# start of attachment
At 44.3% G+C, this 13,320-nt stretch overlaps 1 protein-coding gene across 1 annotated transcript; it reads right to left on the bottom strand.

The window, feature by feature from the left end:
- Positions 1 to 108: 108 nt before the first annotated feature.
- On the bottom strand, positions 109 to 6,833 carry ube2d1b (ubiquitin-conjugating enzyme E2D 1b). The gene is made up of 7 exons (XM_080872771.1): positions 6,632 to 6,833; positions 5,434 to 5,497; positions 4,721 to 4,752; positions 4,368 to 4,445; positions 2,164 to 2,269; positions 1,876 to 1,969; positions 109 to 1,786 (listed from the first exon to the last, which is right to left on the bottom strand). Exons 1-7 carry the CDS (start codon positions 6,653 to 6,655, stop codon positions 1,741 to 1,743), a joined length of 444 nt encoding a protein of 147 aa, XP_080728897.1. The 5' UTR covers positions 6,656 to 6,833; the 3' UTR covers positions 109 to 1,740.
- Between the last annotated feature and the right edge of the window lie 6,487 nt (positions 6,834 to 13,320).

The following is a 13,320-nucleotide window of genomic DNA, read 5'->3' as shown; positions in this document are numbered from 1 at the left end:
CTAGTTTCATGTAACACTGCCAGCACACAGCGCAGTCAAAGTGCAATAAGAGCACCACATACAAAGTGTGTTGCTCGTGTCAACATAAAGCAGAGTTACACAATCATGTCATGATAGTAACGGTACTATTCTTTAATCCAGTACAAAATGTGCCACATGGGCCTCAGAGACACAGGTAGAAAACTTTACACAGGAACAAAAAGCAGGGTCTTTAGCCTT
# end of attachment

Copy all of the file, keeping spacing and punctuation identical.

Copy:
At 44.3% G+C, this 13,320-nt stretch overlaps 1 protein-coding gene across 1 annotated transcript; it reads right to left on the bottom strand.

The window, feature by feature from the left end:
- Positions 1 to 108: 108 nt before the first annotated feature.
- On the bottom strand, positions 109 to 6,833 carry ube2d1b (ubiquitin-conjugating enzyme E2D 1b). The gene is made up of 7 exons (XM_080872771.1): positions 6,632 to 6,833; positions 5,434 to 5,497; positions 4,721 to 4,752; positions 4,368 to 4,445; positions 2,164 to 2,269; positions 1,876 to 1,969; positions 109 to 1,786 (listed from the first exon to the last, which is right to left on the bottom strand). Exons 1-7 carry the CDS (start codon positions 6,653 to 6,655, stop codon positions 1,741 to 1,743), a joined length of 444 nt encoding a protein of 147 aa, XP_080728897.1. The 5' UTR covers positions 6,656 to 6,833; the 3' UTR covers positions 109 to 1,740.
- Between the last annotated feature and the right edge of the window lie 6,487 nt (positions 6,834 to 13,320).

The following is a 13,320-nucleotide window of genomic DNA, read 5'->3' as shown; positions in this document are numbered from 1 at the left end:
CTAGTTTCATGTAACACTGCCAGCACACAGCGCAGTCAAAGTGCAATAAGAGCACCACATACAAAGTGTGTTGCTCGTGTCAACATAAAGCAGAGTTACACAATCATGTCATGATAGTAACGGTACTATTCTTTAATCCAGTACAAAATGTGCCACATGGGCCTCAGAGACACAGGTAGAAAACTTTACACAGGAACAAAAAGCAGGGTCTTTAGCCTT